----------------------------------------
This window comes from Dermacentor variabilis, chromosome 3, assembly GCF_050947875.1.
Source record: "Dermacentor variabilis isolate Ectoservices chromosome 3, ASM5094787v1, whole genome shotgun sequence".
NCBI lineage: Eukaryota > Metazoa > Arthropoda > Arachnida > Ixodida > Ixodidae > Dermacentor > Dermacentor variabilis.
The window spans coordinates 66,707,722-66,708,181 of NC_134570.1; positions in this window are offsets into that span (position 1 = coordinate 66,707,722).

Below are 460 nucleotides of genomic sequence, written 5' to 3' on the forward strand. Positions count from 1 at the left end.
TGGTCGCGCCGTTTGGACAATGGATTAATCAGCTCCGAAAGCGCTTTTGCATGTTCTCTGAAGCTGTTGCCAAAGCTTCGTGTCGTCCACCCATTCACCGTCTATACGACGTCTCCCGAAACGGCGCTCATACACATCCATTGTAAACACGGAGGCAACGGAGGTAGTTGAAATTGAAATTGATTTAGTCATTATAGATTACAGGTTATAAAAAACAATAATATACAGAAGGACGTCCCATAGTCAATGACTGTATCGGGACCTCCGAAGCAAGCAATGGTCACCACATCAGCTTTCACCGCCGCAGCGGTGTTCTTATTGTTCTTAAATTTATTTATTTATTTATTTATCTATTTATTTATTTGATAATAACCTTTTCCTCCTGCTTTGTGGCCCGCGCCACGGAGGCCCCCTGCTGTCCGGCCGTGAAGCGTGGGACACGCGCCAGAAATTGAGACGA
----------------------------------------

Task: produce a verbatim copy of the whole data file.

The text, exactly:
This window comes from Dermacentor variabilis, chromosome 3, assembly GCF_050947875.1.
Source record: "Dermacentor variabilis isolate Ectoservices chromosome 3, ASM5094787v1, whole genome shotgun sequence".
NCBI lineage: Eukaryota > Metazoa > Arthropoda > Arachnida > Ixodida > Ixodidae > Dermacentor > Dermacentor variabilis.
The window spans coordinates 66,707,722-66,708,181 of NC_134570.1; positions in this window are offsets into that span (position 1 = coordinate 66,707,722).

Below are 460 nucleotides of genomic sequence, written 5' to 3' on the forward strand. Positions count from 1 at the left end.
TGGTCGCGCCGTTTGGACAATGGATTAATCAGCTCCGAAAGCGCTTTTGCATGTTCTCTGAAGCTGTTGCCAAAGCTTCGTGTCGTCCACCCATTCACCGTCTATACGACGTCTCCCGAAACGGCGCTCATACACATCCATTGTAAACACGGAGGCAACGGAGGTAGTTGAAATTGAAATTGATTTAGTCATTATAGATTACAGGTTATAAAAAACAATAATATACAGAAGGACGTCCCATAGTCAATGACTGTATCGGGACCTCCGAAGCAAGCAATGGTCACCACATCAGCTTTCACCGCCGCAGCGGTGTTCTTATTGTTCTTAAATTTATTTATTTATTTATTTATCTATTTATTTATTTGATAATAACCTTTTCCTCCTGCTTTGTGGCCCGCGCCACGGAGGCCCCCTGCTGTCCGGCCGTGAAGCGTGGGACACGCGCCAGAAATTGAGACGA